Out of all the streaming platforms currently offering “new theatrical movies,” HBO Max seems to have the greatest variety of experiences. Nothing exemplifies this better than the current two films now showing: the wacky horror movie directed by James Wan, Malignant, and the quiet drama from Clint Eastwood, Cry Macho.
Malignant has attracted much attention over the past few weeks, as halfway through, it turns from a relatively typical modern horror movie to a bizarre send-up of 70s Italian “Giallo” films mixed with plenty of gore and high production values. This somewhat subversive mix has delighted both audiences and critics, who overlooked the more minor issues to enjoy the insanity. Unfortunately, to get to the last thirty minutes of mayhem, you need to sit through an hour and a half of a tedious horror movie that neither excites nor scares you.
After her abusive husband injures her head, a woman becomes haunted by hallucinations and visions of shockingly gruesome murders. Her insanity builds and builds until it boils over into an explosive – and incredibly violent – climax. Saying much more than this would spoil one of the only exciting plot points that the movie has, as the story is otherwise fairly rote. The characters don’t add much either, as while there are a few attempts to add some levity and personality, they fall flat. Early on, there are hints of a romance subplot, but it goes nowhere. There are perhaps four or five other side tangents that add nothing to the movie but to pad its already long run time.
At the very least, James Wan knows how to make a great visual spectacle. Sets bathe in garish red and yellow lighting while a dynamic camera swings all over the place. Each kill scene leaves an impact, with plenty of red viscera left in their wake. It’s certainly a satisfying watch from that perspective. Unfortunately, the rest of the production does not match the visual flair. Performances are bad and occasionally so uncanny you start to think it’s intentional.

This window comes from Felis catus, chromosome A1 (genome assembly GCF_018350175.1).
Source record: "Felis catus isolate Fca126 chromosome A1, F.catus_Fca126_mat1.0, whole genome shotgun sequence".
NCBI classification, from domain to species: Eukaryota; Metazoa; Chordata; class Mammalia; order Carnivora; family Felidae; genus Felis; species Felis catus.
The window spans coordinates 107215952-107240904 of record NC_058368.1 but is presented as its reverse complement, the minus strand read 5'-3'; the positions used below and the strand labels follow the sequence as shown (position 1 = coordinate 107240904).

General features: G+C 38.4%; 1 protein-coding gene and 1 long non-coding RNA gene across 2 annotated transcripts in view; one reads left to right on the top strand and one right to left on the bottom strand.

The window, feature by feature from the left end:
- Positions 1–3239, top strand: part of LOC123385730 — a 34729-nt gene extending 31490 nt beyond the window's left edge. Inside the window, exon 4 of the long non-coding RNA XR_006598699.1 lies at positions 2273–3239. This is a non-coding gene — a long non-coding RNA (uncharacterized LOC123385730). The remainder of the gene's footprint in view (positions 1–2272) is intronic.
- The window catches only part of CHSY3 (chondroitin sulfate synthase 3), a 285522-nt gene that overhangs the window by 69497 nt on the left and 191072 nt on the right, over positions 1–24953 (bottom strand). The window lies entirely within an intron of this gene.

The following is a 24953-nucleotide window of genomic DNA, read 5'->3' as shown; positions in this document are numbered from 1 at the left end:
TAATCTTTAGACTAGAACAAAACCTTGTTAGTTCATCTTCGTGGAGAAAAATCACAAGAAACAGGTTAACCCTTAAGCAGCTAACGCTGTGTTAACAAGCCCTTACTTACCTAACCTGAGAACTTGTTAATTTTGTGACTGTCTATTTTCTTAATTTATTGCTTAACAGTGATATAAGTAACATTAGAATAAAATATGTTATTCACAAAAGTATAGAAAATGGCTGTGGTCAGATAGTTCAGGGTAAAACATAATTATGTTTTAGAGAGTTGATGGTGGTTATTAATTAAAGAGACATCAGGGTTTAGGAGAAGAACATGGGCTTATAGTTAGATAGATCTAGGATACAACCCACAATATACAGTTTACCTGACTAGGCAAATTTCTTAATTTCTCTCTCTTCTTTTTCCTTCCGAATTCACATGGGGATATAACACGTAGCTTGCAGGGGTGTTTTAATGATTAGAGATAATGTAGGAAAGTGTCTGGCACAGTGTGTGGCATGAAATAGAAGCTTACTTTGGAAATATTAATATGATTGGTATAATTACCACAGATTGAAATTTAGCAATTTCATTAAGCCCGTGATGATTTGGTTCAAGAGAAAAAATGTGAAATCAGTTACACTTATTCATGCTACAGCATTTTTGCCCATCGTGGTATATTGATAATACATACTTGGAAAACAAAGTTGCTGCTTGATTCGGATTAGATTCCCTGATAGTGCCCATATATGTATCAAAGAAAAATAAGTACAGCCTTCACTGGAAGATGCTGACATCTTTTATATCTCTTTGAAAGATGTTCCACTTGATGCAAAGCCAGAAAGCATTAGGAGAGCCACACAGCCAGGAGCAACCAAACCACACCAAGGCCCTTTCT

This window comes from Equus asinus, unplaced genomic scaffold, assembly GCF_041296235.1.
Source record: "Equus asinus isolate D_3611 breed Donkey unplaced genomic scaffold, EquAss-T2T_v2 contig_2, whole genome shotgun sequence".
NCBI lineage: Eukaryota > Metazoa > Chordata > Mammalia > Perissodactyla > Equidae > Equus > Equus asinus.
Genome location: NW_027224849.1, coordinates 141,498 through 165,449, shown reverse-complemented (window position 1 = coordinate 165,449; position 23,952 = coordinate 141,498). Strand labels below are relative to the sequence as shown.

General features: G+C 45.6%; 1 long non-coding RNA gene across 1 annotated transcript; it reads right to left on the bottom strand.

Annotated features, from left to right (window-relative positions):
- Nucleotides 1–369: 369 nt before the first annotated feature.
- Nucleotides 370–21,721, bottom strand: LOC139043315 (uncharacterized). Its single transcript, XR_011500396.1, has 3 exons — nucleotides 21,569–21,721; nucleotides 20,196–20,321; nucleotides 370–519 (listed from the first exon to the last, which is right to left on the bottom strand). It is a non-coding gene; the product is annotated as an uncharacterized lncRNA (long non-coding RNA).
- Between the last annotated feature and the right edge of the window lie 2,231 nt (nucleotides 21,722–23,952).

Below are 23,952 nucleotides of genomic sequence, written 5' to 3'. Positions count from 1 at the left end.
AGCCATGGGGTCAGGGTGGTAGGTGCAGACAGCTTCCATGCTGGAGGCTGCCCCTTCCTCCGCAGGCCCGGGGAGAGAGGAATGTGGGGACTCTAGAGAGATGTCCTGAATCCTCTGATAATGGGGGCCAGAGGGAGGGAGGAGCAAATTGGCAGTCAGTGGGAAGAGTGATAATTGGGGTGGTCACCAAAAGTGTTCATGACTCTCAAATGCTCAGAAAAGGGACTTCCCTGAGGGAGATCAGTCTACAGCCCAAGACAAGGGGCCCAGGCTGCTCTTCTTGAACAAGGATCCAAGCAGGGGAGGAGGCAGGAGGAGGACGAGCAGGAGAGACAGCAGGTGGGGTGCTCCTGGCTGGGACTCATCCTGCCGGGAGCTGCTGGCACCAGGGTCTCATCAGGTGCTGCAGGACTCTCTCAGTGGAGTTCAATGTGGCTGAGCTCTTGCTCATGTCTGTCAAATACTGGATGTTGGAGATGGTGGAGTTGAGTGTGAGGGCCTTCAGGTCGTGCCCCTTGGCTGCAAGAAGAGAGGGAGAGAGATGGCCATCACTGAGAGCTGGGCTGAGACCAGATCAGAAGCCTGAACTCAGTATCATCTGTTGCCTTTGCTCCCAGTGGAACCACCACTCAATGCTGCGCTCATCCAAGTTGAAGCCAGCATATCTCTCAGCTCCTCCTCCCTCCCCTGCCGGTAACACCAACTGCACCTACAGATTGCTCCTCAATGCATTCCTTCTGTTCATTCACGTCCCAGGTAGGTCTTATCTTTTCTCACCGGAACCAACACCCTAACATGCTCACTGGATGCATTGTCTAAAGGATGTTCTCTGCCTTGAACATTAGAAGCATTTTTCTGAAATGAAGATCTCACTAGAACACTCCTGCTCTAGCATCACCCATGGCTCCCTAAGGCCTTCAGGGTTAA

Malignant is best to watch with friends so you can laugh at the silly scenes and be distracted when anything boring happens. However, if you want anything thought-provoking or original, you won’t find it here.
While Malignant is both over-the-top and dull simultaneously, Cry Macho will probably just be dull for most people. Directed by and starring Clint Eastwood, Cry Macho focuses on an old rancher and rodeo performer tasked with getting his boss’s estranged son back from his mother in Mexico. Eastwood’s character soon finds the son but ends up stranded in the country with a hostile environment and hostile police force.
Most of what the film does right feels like a retread of the excellent Gran Torino, especially the dynamic between Eastwood and the troubled young boy. However, while Gran Torino had great writing that gave the film a sense of realness, Cry Macho lacks any such excellence. As a result, it feels very forced and unnatural. Clint certainly does his best with the material, with solid visual direction and a good performance, but he cannot hope to elevate it beyond just average.
While there are plenty of issues with the film, there’s lots to like as well. The quiet and introspective tone is refreshing amidst a sea of loud and annoying action movies. Cry Macho is not too unlike the recent Rambo: Last Blood, where a man past his prime is forced to track someone down in Mexico. While Rambo opted to culminate in mass violence, Cry Macho stays grounded and is more satisfying as a result. It’s confident enough to rest the frame on quiet scenes and capture images of the simple life.
Eastwood’s latest production is nowhere near as good as his prior work, but it’s serviceable. If nothing else, it’s an excellent excuse to watch a movie with your dad, who will probably enjoy it for what it is.
While Malignant and Cry Macho are not masterpieces, there is something to be said about being able to enjoy a theatrical release in the comfort of your own home. Hopefully, the newly released Sopranos theatrical film, The Many Saints of Newark, does more to impress.